British politics appears to have reached a new nadir and an insurmountable impasse. Recent votes in Westminster have firstly successfully opposed the government’s plans and secondly failed to oppose the government. We are left with the situation that the government remains in power but its plans have been rejected.

Much of this arises from the problems of two-party tribal politics which rather than address a problem itself but instead  promotes a party’s programme. This is compounded by the present leaders of the two  parties. Both leaders have parties seriously split on the issue of Brexit. The Tories have a leader, who is at heart a remainer, trying to manage a programme of leave to please the staunch ‘leavers’ in her party. Labour has a leader, who at heart is a leaver, trying to offer a programme that will please the remainers who largely control his party. The Liberals, the only party who have a party, programme and leader backing remain, are so inconsequential in British politics at present that the only debate in town is between the two major parties with their discordant leaders.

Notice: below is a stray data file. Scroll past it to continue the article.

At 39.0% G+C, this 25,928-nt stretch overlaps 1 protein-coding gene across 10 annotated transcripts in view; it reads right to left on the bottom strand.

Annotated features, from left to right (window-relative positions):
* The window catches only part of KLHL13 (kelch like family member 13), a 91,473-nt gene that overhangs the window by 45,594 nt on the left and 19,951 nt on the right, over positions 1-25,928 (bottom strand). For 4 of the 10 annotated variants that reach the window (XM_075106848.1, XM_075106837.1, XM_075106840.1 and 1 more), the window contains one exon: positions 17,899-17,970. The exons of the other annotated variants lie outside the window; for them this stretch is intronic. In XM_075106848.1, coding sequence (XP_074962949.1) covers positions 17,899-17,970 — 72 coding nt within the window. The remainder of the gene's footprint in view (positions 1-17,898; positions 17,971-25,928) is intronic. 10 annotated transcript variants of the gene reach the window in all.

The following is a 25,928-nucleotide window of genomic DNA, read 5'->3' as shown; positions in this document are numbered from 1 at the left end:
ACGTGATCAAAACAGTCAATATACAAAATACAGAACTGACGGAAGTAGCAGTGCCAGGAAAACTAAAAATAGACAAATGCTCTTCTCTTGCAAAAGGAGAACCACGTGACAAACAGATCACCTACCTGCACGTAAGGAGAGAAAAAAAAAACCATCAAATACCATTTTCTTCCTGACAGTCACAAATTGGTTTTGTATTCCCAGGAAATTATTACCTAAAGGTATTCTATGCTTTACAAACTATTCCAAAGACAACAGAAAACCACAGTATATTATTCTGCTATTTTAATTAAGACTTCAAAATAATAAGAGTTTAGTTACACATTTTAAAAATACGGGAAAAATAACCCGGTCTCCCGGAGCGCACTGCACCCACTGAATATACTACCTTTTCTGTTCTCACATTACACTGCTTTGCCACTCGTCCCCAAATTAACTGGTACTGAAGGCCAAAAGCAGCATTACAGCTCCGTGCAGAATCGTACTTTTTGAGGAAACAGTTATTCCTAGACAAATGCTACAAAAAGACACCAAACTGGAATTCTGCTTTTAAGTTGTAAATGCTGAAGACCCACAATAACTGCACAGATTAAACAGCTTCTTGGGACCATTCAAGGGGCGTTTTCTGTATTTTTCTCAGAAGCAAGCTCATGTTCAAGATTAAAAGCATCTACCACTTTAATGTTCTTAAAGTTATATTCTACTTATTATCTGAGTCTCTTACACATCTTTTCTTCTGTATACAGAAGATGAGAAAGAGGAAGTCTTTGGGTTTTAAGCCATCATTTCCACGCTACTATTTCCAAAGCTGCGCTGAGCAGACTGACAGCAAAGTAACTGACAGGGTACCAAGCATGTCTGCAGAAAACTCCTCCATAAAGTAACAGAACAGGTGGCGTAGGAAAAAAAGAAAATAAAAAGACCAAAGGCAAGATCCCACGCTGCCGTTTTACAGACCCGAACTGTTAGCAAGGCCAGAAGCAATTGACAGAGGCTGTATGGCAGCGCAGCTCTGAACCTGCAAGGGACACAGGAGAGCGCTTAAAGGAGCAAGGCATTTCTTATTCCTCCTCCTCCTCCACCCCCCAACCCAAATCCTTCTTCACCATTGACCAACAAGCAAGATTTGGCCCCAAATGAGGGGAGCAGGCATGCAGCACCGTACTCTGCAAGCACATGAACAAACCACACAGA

No-one has a plan to get out of this impasse. There is nothing which can suit all the needs of the two political parties. Neither party is single-minded in its desire to either support the decision of the referendum to leave the European Union or to propose something else.  The only thing uniting them is that both of them are terrified of a ‘no deal’ scenario. This despite Theresa May recognising (one of the few things she grasped correctly) that “no deal is better than a bad deal“. All our parliamentarians, of any hue, are unable to countenance ‘no deal’ scenario, even though it may be unavoidable and may also be preferred.